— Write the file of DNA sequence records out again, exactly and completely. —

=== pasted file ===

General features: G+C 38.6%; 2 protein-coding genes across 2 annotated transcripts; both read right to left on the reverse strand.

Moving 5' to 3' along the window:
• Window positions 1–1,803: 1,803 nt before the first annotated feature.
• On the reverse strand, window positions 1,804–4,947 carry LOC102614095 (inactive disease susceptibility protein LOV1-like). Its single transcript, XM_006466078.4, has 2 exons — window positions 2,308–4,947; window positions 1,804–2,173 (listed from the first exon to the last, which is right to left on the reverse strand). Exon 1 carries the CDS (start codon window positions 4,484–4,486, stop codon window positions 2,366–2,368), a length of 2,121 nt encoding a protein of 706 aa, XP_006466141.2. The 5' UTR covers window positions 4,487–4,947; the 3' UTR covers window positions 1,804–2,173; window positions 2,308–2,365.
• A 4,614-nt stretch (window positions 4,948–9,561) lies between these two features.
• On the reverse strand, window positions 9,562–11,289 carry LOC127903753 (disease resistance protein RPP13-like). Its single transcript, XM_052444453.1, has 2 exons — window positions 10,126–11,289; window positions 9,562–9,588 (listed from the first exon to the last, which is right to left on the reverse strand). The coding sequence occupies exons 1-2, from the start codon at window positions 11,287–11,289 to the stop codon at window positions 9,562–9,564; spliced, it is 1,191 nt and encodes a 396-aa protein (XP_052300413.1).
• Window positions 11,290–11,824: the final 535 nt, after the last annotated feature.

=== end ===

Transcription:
General features: G+C 38.6%; 2 protein-coding genes across 2 annotated transcripts; both read right to left on the reverse strand.

Moving 5' to 3' along the window:
• Window positions 1–1,803: 1,803 nt before the first annotated feature.
• On the reverse strand, window positions 1,804–4,947 carry LOC102614095 (inactive disease susceptibility protein LOV1-like). Its single transcript, XM_006466078.4, has 2 exons — window positions 2,308–4,947; window positions 1,804–2,173 (listed from the first exon to the last, which is right to left on the reverse strand). Exon 1 carries the CDS (start codon window positions 4,484–4,486, stop codon window positions 2,366–2,368), a length of 2,121 nt encoding a protein of 706 aa, XP_006466141.2. The 5' UTR covers window positions 4,487–4,947; the 3' UTR covers window positions 1,804–2,173; window positions 2,308–2,365.
• A 4,614-nt stretch (window positions 4,948–9,561) lies between these two features.
• On the reverse strand, window positions 9,562–11,289 carry LOC127903753 (disease resistance protein RPP13-like). Its single transcript, XM_052444453.1, has 2 exons — window positions 10,126–11,289; window positions 9,562–9,588 (listed from the first exon to the last, which is right to left on the reverse strand). The coding sequence occupies exons 1-2, from the start codon at window positions 11,287–11,289 to the stop codon at window positions 9,562–9,564; spliced, it is 1,191 nt and encodes a 396-aa protein (XP_052300413.1).
• Window positions 11,290–11,824: the final 535 nt, after the last annotated feature.